South Evergreen Schoolhouse

Saving an important piece of history

South Evergreen Schoolhouse  -  Belfry Reconstruction

In 2015, a worn and damaged belfry was removed from the South Evergreen one-room schoolhouse so that its aging roof could be repaired. Its school bell lost long ago, the belfry was itself in need of significant renovation. With a lift from John’s Towing, the belfry of this 150-year-old schoolhouse was carefully removed.


Over the past year, local craftsman Jim Fitzpatrick has been dismantling the belfry piece by piece, repairing or replacing rotted or broken boards and putting it back together. His aim is to retain as much of the original construction as possible and what he has found has been very interesting. “Whoever originally built the belfry was an expert wood worker. It is perfectly square and plumb, even today”, says Fitzpatrick.

The belfry’s roof is not a straight pitch. Each board required cuts that are on the bevel or at odd angles. Its peak was made of eight rafters that were cut to be curved and fastened at multiple angles. The ceiling of the belfry was constructed with tongue and groove lumber.

Two 3’x4’ boards serve as a cross beam that reinforces the entire roof, making the belfry very sturdy. To this cross beam Fitzpatrick installed a steel lifting hanger that extends up through the center of the peak with a metal loop. Serving as an aide in repositioning the belfry onto the roof, it will then be removed. Hinges have been added to the bottom of the belfry to act like adjusting feet handling irregularities of the roof.

Fitzpatrick removed two layers of shingles and as he examined the belfry he found that “The belfry’s roof boards are very old and there were hundreds of nails left each time it was shingled. There were a few old square nails in the lower structure. There were also lots of hickory nuts, walnuts and acorns in the belfry and mice had found a very nice place for a home for many years.”


The belfry’s roof boards were constructed with gaps between them since the original shake shingles did not require a continuous surface. Over time, these gaps allowed in moisture resulting in damage to the lower skirting, fascia and soffit. Fitzpatrick has replaced these with new boards. He will re-shingle the belfry with composition shingles matching the new roof that was installed on the school in 2015.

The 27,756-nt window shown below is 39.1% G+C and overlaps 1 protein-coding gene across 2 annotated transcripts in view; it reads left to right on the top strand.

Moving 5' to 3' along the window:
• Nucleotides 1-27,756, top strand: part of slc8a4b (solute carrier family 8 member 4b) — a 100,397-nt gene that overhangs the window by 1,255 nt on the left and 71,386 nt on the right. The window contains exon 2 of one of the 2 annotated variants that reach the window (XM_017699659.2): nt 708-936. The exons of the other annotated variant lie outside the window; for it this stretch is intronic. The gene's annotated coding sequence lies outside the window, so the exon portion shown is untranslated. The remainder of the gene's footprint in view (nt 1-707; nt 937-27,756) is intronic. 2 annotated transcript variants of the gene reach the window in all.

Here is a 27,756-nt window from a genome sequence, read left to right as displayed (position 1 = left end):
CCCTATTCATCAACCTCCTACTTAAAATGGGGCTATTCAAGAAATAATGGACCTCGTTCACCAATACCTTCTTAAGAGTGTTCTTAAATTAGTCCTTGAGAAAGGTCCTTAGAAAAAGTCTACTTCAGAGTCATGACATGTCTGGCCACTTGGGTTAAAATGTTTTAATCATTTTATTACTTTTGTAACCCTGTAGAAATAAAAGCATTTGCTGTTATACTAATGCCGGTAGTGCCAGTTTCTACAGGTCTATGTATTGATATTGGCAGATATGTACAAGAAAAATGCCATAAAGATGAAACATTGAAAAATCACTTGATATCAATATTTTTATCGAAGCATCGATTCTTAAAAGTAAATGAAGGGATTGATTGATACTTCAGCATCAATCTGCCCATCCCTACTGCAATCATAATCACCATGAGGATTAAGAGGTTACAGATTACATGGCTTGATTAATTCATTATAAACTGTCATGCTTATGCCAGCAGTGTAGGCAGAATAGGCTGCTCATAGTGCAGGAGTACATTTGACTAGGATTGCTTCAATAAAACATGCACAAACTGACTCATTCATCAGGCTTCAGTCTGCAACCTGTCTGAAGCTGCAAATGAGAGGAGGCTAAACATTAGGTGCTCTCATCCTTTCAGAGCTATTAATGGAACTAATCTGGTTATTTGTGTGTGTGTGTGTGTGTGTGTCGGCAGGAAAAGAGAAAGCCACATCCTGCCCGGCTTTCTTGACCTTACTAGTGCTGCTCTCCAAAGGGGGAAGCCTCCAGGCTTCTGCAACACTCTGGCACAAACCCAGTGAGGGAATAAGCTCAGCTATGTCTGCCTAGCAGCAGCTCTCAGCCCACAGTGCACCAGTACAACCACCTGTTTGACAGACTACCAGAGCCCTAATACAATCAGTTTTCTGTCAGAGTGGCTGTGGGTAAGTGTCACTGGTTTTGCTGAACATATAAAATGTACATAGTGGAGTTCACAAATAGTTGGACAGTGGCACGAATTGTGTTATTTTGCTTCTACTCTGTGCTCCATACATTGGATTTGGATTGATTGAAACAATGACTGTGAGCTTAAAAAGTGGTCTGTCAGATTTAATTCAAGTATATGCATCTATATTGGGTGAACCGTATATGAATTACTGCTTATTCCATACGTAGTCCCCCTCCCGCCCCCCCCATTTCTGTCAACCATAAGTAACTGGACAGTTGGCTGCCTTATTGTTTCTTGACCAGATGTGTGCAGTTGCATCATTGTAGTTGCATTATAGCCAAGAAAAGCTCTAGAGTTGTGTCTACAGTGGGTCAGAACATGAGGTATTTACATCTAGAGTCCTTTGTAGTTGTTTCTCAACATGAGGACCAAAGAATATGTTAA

The finishing touch will be creating new decorative corner trim pieces to match the design shown on the earliest photos of the school.


Upon final completion of the belfry’s renovation, Fitzpatrick will place a school bell donated by Howard and Anna Sarber in the belfry, and a bell will ring once more in the South Evergreen School.

When the belfry was removed, it was fashioned with only one remaining corner trim piece that is seen in later photos. Apparently, the original trim had been replaced with a different style at some point.

Click here to view a two minute video of the belfry installation.


Click here to listen to the schoolhouse bell.

A time capsule has been placed inside the roof of the belfry


Perhaps in another 150 years, maintenance activities of the schoolhouse structure will reveal this time capsule.


The time capsule includes, among other things, the following items.

The following note is also included in the time capsule.


When South Evergreen closed its doors to a place of learning in 1959, it was sold for the sum of one dollar to Minnie Rankins, who owned the farm surrounding South Evergreen to the south and east.  It remained vacant during her ownership; she died in 1967 and passed it on to her daughter Frances Fitzpatrick.  About 1975 Fran's son Joe updated it, well, septic, roof, wood shed, and minor changes inside; and he lived there for about a year before renting it to a young couple, Jeannie Tierney and Tim Dunlap. They lived there for a few years and painted the building green during their stay.  At some point during the rental period Joe purchased the property from his mom Fran; he in turn sold it to Mary Pearce whose son Kim moved in and lived there until he died in about 1987.  On February 26, 1988 Mary sold South Evergreen to Allen L. Lemieux for 20,000 dollars; he and his wife and family lived directly across from the school on the north side of Leonard Road.  Then in 2014 along came Jim Key who lives with his wife Pam on 90th Avenue to the west and not far from South Evergreen.  He suggested to his friend Jim Fitzpatrick, that the idea of saving South Evergreen should be looked into and possibly save it as an historical site.  Jim Fitzpatrick’s grandmother, Elizabeth Golden Fitzpatrick had been the teacher at South Evergreen School for two years from the Fall of 1892 through the Spring of 1894.  And so they formed a committee of five; Jim Key, Kathy Walt, Jan Kimble, Rochelle Reagan, Jim Fitzpatrick.  Allen Lemieux agreed to sell the schoolhouse to them, hang on to it until they could come up with the 20,000 dollar purchase price.  The idea moved forward, money was accumulated through personal donations and grants, the property was purchased in 2015 and turned over to Polkton Township as part of the township's parks system.  The belfry was removed just after the purchase, restored by Jim Fitzpatrick and returned to its original place on the rooftop of South Evergreen in August of 2017.